The GOP candidate has jumped on the fear-mongering bandwagon.
Donald Trump speaking at CPAC in 2013. Image: Gage Skidmore/Flickr
Republican presidential candidate Donald Trump is taking aim at the US plan to transfer key internet governance functions to the international community, joining Sen. Ted Cruz in an attempt to sabotage the historic transition.
The announcement by Trump's campaign injects a relatively obscure technical issue, which has broad support among internet policy and technical experts, into the presidential campaign with 47 days to go before the election.
Cruz and his GOP allies claim that the Oct. 1 transfer of stewardship of the Domain Name System (DNS) to a nonprofit group of global stakeholders would undermine global internet freedom, imperil US national security, and violate federal law.
Many internet policy experts, including Sir Tim Berners-Lee, the inventor of the World Wide Web, call such fear-based claims blatantly false, but that hasn't stopped Cruz and his allies from using the issue as a political weapon to bludgeon President Obama, who supports the transition.
Now, perhaps sensing a political opportunity—facts notwithstanding—Trump has jumped on the bandwagon, and is parroting many of Cruz's falsehoods, including the Texas senator's assertion that the US is ceding "control" of the internet to the United Nations.
"The US should not turn control of the internet over to the United Nations and the international community," Stephen Miller, National Policy Director for the Trump Campaign, said in a statement. "Hillary Clinton's Democrats are refusing to protect the American people by not protecting the Internet."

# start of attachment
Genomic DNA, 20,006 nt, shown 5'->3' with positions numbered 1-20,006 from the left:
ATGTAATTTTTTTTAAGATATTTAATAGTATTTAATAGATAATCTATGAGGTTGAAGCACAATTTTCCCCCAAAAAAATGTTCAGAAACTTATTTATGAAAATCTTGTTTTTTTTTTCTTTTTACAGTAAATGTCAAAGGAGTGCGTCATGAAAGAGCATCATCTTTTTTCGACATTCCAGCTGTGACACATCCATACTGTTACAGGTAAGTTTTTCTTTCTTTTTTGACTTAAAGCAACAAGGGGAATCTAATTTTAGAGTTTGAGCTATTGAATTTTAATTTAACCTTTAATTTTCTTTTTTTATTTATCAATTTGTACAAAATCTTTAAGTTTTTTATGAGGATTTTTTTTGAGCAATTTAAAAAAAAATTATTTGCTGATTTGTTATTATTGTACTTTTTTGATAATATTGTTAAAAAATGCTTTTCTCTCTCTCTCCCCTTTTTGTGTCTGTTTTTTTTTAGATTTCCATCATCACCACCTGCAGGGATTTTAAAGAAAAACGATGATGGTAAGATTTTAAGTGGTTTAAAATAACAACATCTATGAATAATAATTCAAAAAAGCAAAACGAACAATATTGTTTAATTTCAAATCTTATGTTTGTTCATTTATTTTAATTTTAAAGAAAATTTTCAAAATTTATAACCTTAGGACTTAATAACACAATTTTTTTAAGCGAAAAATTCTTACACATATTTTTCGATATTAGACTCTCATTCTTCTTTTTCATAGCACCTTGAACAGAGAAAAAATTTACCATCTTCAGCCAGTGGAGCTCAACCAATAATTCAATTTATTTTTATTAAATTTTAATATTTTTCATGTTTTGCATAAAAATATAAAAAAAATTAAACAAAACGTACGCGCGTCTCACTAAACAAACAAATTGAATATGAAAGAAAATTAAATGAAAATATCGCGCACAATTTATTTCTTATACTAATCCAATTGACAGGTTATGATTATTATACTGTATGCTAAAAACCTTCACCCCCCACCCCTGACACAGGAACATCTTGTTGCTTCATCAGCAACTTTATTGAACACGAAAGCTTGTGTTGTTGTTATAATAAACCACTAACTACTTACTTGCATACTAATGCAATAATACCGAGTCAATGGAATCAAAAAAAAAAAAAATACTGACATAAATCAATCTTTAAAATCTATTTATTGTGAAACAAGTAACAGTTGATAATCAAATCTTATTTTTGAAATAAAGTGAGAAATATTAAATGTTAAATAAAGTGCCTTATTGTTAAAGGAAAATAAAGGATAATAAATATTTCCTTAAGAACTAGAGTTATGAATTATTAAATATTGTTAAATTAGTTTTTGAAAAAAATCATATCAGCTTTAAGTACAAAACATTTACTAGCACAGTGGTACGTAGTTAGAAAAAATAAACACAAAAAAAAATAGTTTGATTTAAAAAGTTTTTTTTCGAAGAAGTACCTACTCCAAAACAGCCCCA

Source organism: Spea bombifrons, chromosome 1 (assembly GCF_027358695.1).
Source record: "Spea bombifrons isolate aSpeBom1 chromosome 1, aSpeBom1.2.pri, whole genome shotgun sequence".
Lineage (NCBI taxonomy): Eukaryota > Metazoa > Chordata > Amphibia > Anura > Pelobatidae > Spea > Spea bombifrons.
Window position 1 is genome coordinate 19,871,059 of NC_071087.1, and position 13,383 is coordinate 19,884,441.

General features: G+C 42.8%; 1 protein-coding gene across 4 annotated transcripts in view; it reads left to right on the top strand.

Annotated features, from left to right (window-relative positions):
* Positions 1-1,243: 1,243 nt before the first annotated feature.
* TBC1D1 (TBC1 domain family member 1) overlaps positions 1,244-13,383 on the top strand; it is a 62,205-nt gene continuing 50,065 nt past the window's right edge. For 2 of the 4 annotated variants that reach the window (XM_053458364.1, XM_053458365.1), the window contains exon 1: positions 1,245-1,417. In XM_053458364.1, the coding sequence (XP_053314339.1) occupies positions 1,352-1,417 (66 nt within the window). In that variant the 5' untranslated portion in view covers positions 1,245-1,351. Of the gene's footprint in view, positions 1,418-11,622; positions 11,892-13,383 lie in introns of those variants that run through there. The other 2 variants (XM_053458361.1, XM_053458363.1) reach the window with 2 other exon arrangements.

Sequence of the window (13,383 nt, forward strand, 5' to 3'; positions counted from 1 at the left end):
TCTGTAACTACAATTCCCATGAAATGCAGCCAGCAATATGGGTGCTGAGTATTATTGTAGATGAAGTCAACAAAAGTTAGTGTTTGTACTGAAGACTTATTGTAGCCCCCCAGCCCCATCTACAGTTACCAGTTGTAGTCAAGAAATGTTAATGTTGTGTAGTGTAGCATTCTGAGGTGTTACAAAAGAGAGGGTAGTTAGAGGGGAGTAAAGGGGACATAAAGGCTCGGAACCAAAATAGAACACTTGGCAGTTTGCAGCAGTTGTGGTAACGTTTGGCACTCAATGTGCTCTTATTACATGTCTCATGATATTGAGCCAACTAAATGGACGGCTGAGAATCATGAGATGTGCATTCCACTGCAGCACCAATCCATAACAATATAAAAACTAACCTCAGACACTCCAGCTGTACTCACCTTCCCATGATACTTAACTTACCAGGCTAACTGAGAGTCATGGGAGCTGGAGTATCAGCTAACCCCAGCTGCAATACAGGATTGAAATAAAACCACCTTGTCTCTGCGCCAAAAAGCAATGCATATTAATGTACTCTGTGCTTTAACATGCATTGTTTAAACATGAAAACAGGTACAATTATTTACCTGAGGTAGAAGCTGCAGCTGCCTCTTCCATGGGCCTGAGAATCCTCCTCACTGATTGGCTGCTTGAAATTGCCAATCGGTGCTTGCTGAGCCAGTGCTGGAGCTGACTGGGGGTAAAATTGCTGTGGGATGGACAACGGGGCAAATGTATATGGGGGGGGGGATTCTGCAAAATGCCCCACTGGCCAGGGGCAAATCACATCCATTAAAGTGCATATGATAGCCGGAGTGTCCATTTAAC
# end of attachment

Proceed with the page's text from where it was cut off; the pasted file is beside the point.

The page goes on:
This statement is false for several reasons. First of all, the US does not "control" the internet, as Assistant US Commerce Secretary Larry Strickling, who is overseeing the transition, testified before Congress last week. "No one country or entity controls the internet," said Strickling. "The internet is a network of networks that operates with the cooperation of stakeholders around the world."
In fact, the US is merely completing the long-planned transfer of stewardship of the Internet Assigned Numbers Authority (IANA) functions, including the DNS, which translates recognizable names like vice.com into numeric internet protocol (IP) addresses, to a group of international stakeholders.
Furthermore, the US is not transferring stewardship of these technical functions to the United Nations, but rather to a Los Angeles-based nonprofit group called the Internet Corporation for Assigned Names and Numbers (ICANN).
This group has managed the IANA functions under a contract with the Commerce Department's National Telecommunications and Information Administration (NTIA) for more than a decade. The US will allow that contract to lapse at the end of the month, leaving ICANN with full stewardship of the technical functions. The transfer is largely clerical in nature and is unlikely to even be noticed by internet users.
In its statement, the Trump campaign also echoes some of Cruz's more scurrilous fear-mongering claims, including the suggestion that the internet freedom of American consumers will somehow now be threatened.
"Internet freedom is now at risk with the President's intent to cede control to international interests, including countries like China and Russia, which have a long track record of trying to impose online censorship," the Trump campaign said. "Congress needs to act, or internet freedom will be lost for good, since there will be no way to make it great again once it is lost."
Despite Cruz and Trump's ominous warnings, internet policy and technical experts say the transfer will not somehow give countries like China or Russia the power to censor what Americans can see on the internet.
"While we know that there was no love lost between Trump and Cruz during the GOP primaries, their shared colossal and shameful ignorance regarding the realities of the internet certainly makes them two of a kind," said Lauren Weinstein, a veteran internet policy and technology expert who was involved in developing the ARPANET, the precursor to the internet.